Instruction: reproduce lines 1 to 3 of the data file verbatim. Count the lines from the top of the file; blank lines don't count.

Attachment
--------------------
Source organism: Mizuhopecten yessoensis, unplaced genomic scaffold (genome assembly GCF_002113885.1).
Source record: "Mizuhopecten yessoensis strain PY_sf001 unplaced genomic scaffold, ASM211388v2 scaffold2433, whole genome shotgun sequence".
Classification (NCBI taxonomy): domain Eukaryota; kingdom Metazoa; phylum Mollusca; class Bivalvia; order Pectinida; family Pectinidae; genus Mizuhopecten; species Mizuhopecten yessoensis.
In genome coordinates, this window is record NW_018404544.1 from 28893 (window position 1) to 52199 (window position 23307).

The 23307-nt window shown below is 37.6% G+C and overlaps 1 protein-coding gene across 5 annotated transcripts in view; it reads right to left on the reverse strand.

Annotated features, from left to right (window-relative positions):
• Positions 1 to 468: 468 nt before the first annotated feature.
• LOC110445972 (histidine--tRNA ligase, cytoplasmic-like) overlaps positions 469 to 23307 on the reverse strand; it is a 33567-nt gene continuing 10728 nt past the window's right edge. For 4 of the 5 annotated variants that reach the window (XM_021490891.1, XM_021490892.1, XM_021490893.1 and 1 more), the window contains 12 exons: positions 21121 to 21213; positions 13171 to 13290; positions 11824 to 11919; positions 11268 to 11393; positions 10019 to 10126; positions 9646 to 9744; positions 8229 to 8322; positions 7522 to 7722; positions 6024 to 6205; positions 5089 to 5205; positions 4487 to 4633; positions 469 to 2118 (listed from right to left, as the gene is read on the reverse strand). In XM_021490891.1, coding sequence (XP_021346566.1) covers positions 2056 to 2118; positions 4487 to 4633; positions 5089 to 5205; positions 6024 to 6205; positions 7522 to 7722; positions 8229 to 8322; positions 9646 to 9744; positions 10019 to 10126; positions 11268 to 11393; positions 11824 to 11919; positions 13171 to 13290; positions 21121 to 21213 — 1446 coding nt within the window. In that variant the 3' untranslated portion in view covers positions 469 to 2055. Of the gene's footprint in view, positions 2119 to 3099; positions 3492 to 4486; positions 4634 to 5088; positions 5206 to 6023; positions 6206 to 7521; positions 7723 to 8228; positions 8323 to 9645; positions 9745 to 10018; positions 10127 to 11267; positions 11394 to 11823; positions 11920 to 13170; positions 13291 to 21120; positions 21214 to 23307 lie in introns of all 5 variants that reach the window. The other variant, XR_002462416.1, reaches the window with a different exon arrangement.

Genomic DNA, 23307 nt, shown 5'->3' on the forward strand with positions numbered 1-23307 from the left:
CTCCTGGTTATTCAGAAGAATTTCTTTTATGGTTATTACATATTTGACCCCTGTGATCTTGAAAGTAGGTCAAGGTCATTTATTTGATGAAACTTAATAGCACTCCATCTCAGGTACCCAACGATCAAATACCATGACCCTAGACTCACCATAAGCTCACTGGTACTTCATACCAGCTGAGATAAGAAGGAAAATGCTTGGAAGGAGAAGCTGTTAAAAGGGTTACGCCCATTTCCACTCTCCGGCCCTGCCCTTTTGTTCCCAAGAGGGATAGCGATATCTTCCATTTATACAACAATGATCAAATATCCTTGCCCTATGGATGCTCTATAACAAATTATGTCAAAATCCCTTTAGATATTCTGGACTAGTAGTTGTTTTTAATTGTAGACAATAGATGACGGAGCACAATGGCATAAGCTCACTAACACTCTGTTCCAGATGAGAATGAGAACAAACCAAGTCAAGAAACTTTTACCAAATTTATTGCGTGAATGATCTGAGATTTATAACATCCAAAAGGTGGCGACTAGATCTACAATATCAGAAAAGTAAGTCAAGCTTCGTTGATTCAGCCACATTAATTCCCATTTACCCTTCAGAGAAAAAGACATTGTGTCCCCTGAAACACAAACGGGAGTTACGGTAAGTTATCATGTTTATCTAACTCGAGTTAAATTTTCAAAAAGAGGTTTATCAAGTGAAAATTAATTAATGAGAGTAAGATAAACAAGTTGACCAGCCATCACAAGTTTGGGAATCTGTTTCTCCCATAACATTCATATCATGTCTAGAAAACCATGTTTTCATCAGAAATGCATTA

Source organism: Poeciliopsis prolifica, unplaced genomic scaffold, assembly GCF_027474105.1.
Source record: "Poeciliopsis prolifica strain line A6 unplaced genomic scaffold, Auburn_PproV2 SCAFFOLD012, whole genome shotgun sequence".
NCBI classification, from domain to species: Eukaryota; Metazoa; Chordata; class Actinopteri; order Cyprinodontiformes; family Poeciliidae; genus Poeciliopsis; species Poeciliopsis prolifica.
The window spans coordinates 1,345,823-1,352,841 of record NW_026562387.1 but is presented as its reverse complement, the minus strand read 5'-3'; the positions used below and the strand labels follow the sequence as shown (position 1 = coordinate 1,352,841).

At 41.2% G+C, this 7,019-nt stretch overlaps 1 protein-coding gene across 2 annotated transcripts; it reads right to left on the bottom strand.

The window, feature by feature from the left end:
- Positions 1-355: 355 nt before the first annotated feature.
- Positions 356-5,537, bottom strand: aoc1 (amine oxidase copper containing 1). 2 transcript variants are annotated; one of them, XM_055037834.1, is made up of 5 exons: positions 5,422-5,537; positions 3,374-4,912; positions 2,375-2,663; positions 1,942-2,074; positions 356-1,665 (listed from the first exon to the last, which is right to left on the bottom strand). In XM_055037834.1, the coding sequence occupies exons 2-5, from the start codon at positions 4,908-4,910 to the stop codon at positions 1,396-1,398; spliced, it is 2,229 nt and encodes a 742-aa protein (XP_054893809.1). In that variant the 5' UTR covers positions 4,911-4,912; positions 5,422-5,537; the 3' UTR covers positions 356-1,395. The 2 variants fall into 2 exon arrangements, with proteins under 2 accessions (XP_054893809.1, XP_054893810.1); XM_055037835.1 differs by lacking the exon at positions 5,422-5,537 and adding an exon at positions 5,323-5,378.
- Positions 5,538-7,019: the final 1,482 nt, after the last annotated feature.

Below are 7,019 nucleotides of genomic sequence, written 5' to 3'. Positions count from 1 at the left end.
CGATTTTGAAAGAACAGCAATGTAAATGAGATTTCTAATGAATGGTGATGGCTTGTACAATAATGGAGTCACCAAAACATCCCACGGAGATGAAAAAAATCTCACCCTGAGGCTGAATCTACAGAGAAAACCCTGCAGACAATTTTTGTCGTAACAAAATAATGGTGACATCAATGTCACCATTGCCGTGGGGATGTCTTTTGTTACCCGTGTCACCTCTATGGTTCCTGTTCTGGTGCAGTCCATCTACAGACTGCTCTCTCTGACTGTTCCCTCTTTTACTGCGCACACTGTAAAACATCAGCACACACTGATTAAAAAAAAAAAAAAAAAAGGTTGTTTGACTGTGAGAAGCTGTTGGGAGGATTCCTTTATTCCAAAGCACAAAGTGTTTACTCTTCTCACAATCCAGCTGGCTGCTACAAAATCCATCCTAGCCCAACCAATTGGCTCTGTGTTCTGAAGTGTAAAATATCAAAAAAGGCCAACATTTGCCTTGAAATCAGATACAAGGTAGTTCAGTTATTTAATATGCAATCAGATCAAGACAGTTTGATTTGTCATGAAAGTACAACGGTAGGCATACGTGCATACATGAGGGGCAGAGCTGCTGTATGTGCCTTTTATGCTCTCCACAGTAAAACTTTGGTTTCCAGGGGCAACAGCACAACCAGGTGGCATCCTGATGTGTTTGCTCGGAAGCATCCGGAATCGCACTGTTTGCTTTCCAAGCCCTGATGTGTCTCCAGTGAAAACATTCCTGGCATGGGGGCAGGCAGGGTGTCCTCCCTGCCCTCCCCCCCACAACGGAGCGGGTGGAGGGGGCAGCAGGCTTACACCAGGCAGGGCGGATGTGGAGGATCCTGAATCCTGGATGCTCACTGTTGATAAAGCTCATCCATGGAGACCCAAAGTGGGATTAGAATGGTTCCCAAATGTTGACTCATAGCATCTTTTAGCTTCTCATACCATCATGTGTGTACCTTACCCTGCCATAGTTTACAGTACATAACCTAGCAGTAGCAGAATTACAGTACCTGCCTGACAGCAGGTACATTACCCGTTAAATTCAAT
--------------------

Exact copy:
Source organism: Mizuhopecten yessoensis, unplaced genomic scaffold (genome assembly GCF_002113885.1).
Source record: "Mizuhopecten yessoensis strain PY_sf001 unplaced genomic scaffold, ASM211388v2 scaffold2433, whole genome shotgun sequence".
Classification (NCBI taxonomy): domain Eukaryota; kingdom Metazoa; phylum Mollusca; class Bivalvia; order Pectinida; family Pectinidae; genus Mizuhopecten; species Mizuhopecten yessoensis.